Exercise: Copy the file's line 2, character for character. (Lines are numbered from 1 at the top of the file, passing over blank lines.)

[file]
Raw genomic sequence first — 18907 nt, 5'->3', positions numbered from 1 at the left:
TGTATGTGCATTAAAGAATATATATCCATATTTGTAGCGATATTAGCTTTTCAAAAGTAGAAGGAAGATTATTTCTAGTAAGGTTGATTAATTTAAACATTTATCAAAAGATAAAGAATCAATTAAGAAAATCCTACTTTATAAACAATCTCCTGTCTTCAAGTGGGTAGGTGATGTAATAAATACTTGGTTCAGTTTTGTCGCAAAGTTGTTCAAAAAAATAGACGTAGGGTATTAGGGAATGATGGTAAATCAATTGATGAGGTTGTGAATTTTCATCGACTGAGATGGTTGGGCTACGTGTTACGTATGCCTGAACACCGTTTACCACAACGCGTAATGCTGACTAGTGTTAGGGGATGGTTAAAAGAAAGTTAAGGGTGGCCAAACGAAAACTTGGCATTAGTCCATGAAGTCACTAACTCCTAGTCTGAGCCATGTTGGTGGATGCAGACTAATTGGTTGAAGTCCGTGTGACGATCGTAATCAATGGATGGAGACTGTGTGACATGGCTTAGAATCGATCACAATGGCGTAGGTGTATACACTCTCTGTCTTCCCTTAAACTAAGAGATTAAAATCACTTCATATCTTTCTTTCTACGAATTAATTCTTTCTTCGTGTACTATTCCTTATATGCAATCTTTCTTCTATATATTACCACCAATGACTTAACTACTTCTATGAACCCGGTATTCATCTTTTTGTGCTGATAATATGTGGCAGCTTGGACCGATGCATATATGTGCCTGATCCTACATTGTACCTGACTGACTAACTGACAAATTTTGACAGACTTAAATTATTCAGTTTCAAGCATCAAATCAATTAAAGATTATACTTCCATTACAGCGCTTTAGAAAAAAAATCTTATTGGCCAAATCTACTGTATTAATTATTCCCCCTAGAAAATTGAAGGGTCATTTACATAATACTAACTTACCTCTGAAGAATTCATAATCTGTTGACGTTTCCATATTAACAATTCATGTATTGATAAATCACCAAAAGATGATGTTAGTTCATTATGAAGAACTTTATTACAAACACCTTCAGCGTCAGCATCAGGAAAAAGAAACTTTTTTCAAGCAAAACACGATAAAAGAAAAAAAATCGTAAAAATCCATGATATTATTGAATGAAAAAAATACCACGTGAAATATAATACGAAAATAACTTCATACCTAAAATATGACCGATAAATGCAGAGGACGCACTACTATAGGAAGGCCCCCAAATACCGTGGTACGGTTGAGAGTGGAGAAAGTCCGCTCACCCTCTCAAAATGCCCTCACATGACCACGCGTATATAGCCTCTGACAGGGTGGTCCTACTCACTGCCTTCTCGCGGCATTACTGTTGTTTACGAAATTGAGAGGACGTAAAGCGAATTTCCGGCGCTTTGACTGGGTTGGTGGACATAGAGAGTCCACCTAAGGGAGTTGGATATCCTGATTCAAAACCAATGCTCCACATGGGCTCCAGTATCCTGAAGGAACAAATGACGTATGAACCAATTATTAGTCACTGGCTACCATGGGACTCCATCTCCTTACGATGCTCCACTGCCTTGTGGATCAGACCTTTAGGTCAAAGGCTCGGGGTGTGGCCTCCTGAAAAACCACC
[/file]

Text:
TGTATGTGCATTAAAGAATATATATCCATATTTGTAGCGATATTAGCTTTTCAAAAGTAGAAGGAAGATTATTTCTAGTAAGGTTGATTAATTTAAACATTTATCAAAAGATAAAGAATCAATTAAGAAAATCCTACTTTATAAACAATCTCCTGTCTTCAAGTGGGTAGGTGATGTAATAAATACTTGGTTCAGTTTTGTCGCAAAGTTGTTCAAAAAAATAGACGTAGGGTATTAGGGAATGATGGTAAATCAATTGATGAGGTTGTGAATTTTCATCGACTGAGATGGTTGGGCTACGTGTTACGTATGCCTGAACACCGTTTACCACAACGCGTAATGCTGACTAGTGTTAGGGGATGGTTAAAAGAAAGTTAAGGGTGGCCAAACGAAAACTTGGCATTAGTCCATGAAGTCACTAACTCCTAGTCTGAGCCATGTTGGTGGATGCAGACTAATTGGTTGAAGTCCGTGTGACGATCGTAATCAATGGATGGAGACTGTGTGACATGGCTTAGAATCGATCACAATGGCGTAGGTGTATACACTCTCTGTCTTCCCTTAAACTAAGAGATTAAAATCACTTCATATCTTTCTTTCTACGAATTAATTCTTTCTTCGTGTACTATTCCTTATATGCAATCTTTCTTCTATATATTACCACCAATGACTTAACTACTTCTATGAACCCGGTATTCATCTTTTTGTGCTGATAATATGTGGCAGCTTGGACCGATGCATATATGTGCCTGATCCTACATTGTACCTGACTGACTAACTGACAAATTTTGACAGACTTAAATTATTCAGTTTCAAGCATCAAATCAATTAAAGATTATACTTCCATTACAGCGCTTTAGAAAAAAAATCTTATTGGCCAAATCTACTGTATTAATTATTCCCCCTAGAAAATTGAAGGGTCATTTACATAATACTAACTTACCTCTGAAGAATTCATAATCTGTTGACGTTTCCATATTAACAATTCATGTATTGATAAATCACCAAAAGATGATGTTAGTTCATTATGAAGAACTTTATTACAAACACCTTCAGCGTCAGCATCAGGAAAAAGAAACTTTTTTCAAGCAAAACACGATAAAAGAAAAAAAATCGTAAAAATCCATGATATTATTGAATGAAAAAAATACCACGTGAAATATAATACGAAAATAACTTCATACCTAAAATATGACCGATAAATGCAGAGGACGCACTACTATAGGAAGGCCCCCAAATACCGTGGTACGGTTGAGAGTGGAGAAAGTCCGCTCACCCTCTCAAAATGCCCTCACATGACCACGCGTATATAGCCTCTGACAGGGTGGTCCTACTCACTGCCTTCTCGCGGCATTACTGTTGTTTACGAAATTGAGAGGACGTAAAGCGAATTTCCGGCGCTTTGACTGGGTTGGTGGACATAGAGAGTCCACCTAAGGGAGTTGGATATCCTGATTCAAAACCAATGCTCCACATGGGCTCCAGTATCCTGAAGGAACAAATGACGTATGAACCAATTATTAGTCACTGGCTACCATGGGACTCCATCTCCTTACGATGCTCCACTGCCTTGTGGATCAGACCTTTAGGTCAAAGGCTCGGGGTGTGGCCTCCTGAAAAACCACC